Key-frame Analysis and Extraction for Automatic Summarization of Real-time Videos

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Student thesis: Doctoral ThesisDoctor of Philosophy

Original languageEnglish
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Award date2019
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Abstract

Recent advances in multimedia technologies and internet services mean that, capturing and uploading videos is so easy that enormous quantities of new videos are available online every second. It is very tedious and time consuming to go through the entire video and it is also difficult to manage with this colossal storage. This creates the desperate need for briefer representation of videos in order to browse them more effectively and efficiently and retain their essential information, not only for entertainment benefits but also for commercial applications. This paves way to an emerging research area known as video summarization, which can be either a set of key frames or video skims. Over the past few decades, research in video summarization started flourishing rapidly and branching into new areas within the prevailing Big data era.
Despite various studies having been conducted, the major challenge still remains in effective feature extraction, similarity measurement and appropriate summary length determination, which generates the need for the development of effective and efficient automatic video summarization techniques. On the other hand, the evaluation of video summaries is also challenging due to the lack of consistent evaluation framework and the current evaluation methods are quite subjective. The aim of our research is to develop automatic video summarization and evaluation methods exploiting various image processing and pattern recognition techniques in order to extract distinct key frames within a video, by providing a succinct summary with significantly reduced file size.
To this end, in this thesis, we propose two automatic video summarization techniques. Firstly, we present a local search algorithm for automatic video summarization, using a combination of color and motion vector features via a sliding window approach. This is evaluated using the Open Video Project database, YouTube database and Kodak Home Video database, where it achieves high average accuracy rate (65%) with a low average error rate (45%) for the Open Video Project database. Subsequently, we develop a novel global search algorithm for automatic video summarization, using a Distinct Frame Patch index and Appearance based Linear clustering approach for extracting key frames from a given video. The validity of our proposed method is evaluated using the Open Video Project database, YouTube database and Kodak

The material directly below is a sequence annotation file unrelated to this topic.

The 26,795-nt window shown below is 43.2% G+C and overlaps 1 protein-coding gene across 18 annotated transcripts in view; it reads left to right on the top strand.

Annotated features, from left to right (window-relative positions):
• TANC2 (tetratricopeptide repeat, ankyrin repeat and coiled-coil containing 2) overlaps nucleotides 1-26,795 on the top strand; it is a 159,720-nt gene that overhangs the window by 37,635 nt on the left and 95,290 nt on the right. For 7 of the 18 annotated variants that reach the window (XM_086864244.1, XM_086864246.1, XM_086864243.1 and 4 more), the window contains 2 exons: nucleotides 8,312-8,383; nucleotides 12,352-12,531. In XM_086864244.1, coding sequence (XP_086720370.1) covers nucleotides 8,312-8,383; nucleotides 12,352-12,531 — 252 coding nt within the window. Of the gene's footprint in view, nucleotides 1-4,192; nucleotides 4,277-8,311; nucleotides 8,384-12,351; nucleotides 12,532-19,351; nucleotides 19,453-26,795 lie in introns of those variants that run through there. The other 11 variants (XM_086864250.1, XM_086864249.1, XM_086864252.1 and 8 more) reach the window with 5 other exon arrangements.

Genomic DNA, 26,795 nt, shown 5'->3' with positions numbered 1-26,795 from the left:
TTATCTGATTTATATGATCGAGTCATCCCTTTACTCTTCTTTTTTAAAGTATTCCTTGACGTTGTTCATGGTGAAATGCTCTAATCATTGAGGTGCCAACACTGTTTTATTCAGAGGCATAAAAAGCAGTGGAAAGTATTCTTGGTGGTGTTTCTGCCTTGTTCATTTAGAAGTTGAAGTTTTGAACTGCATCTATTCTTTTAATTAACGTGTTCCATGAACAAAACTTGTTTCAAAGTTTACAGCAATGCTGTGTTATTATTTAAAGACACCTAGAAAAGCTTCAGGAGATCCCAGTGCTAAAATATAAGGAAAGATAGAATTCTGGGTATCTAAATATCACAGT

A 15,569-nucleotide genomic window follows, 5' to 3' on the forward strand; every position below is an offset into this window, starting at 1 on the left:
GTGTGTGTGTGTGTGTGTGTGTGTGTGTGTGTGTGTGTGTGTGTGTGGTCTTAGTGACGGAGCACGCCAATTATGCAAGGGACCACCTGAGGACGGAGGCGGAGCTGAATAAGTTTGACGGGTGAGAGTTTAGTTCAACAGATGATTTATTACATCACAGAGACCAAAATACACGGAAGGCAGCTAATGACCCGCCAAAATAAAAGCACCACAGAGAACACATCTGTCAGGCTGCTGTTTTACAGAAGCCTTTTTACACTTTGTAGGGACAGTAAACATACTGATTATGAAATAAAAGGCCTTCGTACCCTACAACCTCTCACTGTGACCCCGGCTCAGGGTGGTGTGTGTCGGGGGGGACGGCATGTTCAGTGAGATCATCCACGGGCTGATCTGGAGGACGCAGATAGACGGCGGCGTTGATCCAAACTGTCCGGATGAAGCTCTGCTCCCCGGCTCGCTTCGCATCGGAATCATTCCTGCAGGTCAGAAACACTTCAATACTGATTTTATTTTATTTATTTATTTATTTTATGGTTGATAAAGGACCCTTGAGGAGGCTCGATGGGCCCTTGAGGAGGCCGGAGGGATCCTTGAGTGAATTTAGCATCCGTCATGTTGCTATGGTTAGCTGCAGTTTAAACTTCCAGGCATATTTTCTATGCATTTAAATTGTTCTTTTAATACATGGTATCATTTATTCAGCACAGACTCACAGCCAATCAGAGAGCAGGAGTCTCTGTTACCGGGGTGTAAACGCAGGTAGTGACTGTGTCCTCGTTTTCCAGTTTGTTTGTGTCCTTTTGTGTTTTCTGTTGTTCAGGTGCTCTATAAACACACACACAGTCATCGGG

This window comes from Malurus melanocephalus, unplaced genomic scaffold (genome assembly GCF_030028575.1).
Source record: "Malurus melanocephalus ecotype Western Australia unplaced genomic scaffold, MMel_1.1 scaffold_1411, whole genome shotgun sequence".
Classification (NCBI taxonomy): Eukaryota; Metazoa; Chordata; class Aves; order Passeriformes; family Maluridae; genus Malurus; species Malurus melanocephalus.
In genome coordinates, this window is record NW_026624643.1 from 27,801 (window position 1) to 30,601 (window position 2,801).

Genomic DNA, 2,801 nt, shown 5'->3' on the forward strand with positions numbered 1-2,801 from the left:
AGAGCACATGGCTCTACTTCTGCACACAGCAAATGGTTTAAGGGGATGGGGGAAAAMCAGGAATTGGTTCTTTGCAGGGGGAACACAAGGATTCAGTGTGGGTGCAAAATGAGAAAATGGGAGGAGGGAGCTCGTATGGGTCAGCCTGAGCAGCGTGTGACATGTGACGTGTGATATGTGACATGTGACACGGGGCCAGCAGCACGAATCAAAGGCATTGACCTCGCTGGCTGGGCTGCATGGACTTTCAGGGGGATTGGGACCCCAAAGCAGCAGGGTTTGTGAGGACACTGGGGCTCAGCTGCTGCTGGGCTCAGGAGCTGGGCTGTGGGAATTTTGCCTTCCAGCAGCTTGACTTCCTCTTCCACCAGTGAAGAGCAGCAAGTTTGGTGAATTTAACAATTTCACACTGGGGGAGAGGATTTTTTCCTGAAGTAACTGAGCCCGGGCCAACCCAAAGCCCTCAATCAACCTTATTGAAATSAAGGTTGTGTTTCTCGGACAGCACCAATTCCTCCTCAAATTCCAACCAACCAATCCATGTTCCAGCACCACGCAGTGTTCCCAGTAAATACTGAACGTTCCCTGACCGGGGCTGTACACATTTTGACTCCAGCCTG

Home Video database, where it achieves even a high average accuracy rate (71%) and with a much lower average error rate (41%) for the Open Video Project database. Further, we propose two evaluation methods for automatically evaluating the video summaries produced by the existing summarization techniques. The first method is based on a simple and robust two-way search using Pearson’s correlation coefficient for the initial establishment of matched frames, followed by compatibility modelling, in order to discard the false and the weak matches obtained from the two-way search. The second method improves the IMage Euclidean Distance (IMED) by considering only the neighboring pixels, just like a kernel of size n × n, rather than all the pixels leading to an Efficient IMage Euclidean Distance (EIMED). Finally, we focus on human consistency evaluation of static video summaries in which the user summaries are evaluated among themselves using our compatibility modelling method. The contributions of our work are four-fold. First, we propose two automatic video summarization techniques, where our methods outperform the state-of-the-art techniques both in terms of accuracy and efficiency in the case of Open Video database.
Secondly, we propose two techniques for automatic video summary evaluation using the Open Video Project database in which we discover that the performance evaluation of the state-of-the-art techniques are too optimistic in nature and probably misleading. Thirdly, we investigate human consistency via the evaluation of user summaries using three databases (Open Video Project database, YouTube database and SumMe database) in which we show that the level of agreement varies significantly between the users, which in turn determines the maximum agreement level of the users for a certain dataset and places an upper limit on the overall best performance the automatic video summarization techniques can achieve. Another contribution lies in the creation of static video summaries from the available video skims of the SumMe
database